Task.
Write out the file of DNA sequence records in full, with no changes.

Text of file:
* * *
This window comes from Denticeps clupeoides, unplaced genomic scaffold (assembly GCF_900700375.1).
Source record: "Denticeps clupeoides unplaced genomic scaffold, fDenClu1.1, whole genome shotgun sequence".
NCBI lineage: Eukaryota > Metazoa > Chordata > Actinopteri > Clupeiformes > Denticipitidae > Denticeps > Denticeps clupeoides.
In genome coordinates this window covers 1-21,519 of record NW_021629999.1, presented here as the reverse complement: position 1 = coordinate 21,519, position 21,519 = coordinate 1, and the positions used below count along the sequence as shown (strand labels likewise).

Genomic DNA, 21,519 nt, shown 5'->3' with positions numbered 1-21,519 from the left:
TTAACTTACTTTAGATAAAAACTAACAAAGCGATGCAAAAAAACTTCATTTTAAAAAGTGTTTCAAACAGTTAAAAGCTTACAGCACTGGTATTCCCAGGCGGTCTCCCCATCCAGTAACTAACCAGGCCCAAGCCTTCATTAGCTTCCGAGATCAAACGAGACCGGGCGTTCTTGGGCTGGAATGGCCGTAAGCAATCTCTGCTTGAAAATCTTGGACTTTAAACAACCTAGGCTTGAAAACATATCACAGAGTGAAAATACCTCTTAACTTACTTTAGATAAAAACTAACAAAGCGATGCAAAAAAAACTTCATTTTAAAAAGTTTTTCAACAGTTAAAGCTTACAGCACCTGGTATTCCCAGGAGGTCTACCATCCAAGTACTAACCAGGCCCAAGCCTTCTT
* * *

This window comes from Denticeps clupeoides, unplaced genomic scaffold (assembly GCF_900700375.1).
Source record: "Denticeps clupeoides unplaced genomic scaffold, fDenClu1.1, whole genome shotgun sequence".
NCBI lineage: Eukaryota > Metazoa > Chordata > Actinopteri > Clupeiformes > Denticipitidae > Denticeps > Denticeps clupeoides.
In genome coordinates this window covers 1-21,519 of record NW_021629999.1, presented here as the reverse complement: position 1 = coordinate 21,519, position 21,519 = coordinate 1, and the positions used below count along the sequence as shown (strand labels likewise).

Genomic DNA, 21,519 nt, shown 5'->3' with positions numbered 1-21,519 from the left:
TTAACTTACTTTAGATAAAAACTAACAAAGCGATGCAAAAAAACTTCATTTTAAAAAGTGTTTCAAACAGTTAAAAGCTTACAGCACTGGTATTCCCAGGCGGTCTCCCCATCCAGTAACTAACCAGGCCCAAGCCTTCATTAGCTTCCGAGATCAAACGAGACCGGGCGTTCTTGGGCTGGAATGGCCGTAAGCAATCTCTGCTTGAAAATCTTGGACTTTAAACAACCTAGGCTTGAAAACATATCACAGAGTGAAAATACCTCTTAACTTACTTTAGATAAAAACTAACAAAGCGATGCAAAAAAAACTTCATTTTAAAAAGTTTTTCAACAGTTAAAGCTTACAGCACCTGGTATTCCCAGGAGGTCTACCATCCAAGTACTAACCAGGCCCAAGCCTTCTT